I have never felt the need to mark birthdays. But I have also been really lucky to spend more than my fair share of birthdays somewhere more interesting than my living room. Living and working in the English Lake District, hiking in the Himalayas in Nepal, living in the Indian village of Dharamkot, with the press gallery in the middle of a leader’s election campaign tour in British Columbia. So often somewhere out of the ordinary. This time I technically turned fifty somewhere over Central Asia (one of the ‘stans), on a Cathay flight from Hong Kong to Tel Aviv. I always feel lucky.

This is what I was doing on my birthday in 2005. I am the small one on the far right.
Birthday 2007. Celebrated with a haircut and Tibetan donuts
I was here in the Anapurnas on my birthday in 2012.

We had just three days to spend in Hong Kong, our favourite city. Originally, we were stopping for just a few hours at the airport on our return from the Philippines to Canada. But we ended up heading to Israel for a month to conduct two courses on the Sea of Galilee. So we added a three-day layover in order to visit our friend Mark and reconnect with a city that never lets us down.

Karen and I really enjoy our time with Mark.

Though it wasn’t planned that way, we realized I would be celebrating my 50th birthday here, and that felt perfect. I can’t imagine anywhere I’d rather be than walking the streets of Hong Kong’s varied neighbourhoods. It has its problems and the city has lost a little of its unique charms in the face of an onslaught of change from mainland China. But it remains a very special place. Despite the fact we speak no Cantonese and don’t work in finance, we feel quite at home here. It’s a wonderful place to visit, though we suspect living here would wear you out after a while. As do all of the world’s fastest-moving big cities.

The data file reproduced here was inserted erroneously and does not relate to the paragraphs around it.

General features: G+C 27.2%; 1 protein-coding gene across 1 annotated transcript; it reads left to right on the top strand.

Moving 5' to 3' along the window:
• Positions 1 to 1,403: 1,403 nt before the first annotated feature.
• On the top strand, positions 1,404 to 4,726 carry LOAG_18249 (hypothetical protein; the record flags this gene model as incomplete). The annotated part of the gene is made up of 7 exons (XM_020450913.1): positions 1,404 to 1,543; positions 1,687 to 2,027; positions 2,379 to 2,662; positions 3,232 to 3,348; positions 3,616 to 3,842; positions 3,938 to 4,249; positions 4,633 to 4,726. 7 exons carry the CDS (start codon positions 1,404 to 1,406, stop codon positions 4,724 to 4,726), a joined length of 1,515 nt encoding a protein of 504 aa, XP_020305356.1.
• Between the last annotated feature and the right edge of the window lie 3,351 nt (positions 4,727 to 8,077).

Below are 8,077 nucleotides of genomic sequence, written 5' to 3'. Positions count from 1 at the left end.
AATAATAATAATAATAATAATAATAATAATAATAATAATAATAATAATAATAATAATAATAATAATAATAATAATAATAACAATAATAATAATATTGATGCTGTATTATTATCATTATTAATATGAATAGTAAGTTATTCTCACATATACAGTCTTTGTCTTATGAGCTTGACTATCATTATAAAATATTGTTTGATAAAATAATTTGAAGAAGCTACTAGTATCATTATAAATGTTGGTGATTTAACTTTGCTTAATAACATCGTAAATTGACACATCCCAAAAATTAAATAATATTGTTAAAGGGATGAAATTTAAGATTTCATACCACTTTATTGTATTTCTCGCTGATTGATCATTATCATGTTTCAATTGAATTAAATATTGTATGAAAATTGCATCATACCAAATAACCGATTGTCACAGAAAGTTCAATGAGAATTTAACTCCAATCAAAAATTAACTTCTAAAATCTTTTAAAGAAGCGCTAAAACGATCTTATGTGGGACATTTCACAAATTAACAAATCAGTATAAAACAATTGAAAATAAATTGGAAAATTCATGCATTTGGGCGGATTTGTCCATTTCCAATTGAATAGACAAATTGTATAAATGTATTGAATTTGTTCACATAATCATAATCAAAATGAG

A regular day in Tsim Sha Tsui. Hordes of tourists dragging suitcases to fill with shopping.
Tourists line up outside a regular drugstore in Hong Kong. There was no sale or anything special going on. It’s just the way of things in Hong Kong these days.
Hong Kong has become much more crowded since 2012.

Hong Kong was the first stop on our very first long sabbatical. The months we spent in Southeast Asia and India in 2007 changed the trajectory of our lives in many ways. And something about Hong Kong got stuck deep inside both of us and we’ve been in love with this place ever since. It feels like the setting of Blade Runner without the dystopia. It’s also an incredibly photogenic place.

Karen walks up colourful steps in Central.
A photo we took on of our first trips to Hong Kong. We still feel the same.

Usually we stay at the Salisbury YMCA in Kowloon. It’s a pretty swank YMCA right in the heart of Tsim Sha Tsui. We’ve never stayed anywhere else. But it books up a year in advance and has become very expensive in the wake of a total renovation. This time we thought we’d do something different. We found and booked an eccentric little hotel in Kowloon at the corner of Jordan and Nathan roads. Near Kowloon Park.

New Lucky House in Kowloon.
The photo we took of New Lucky House in 2007.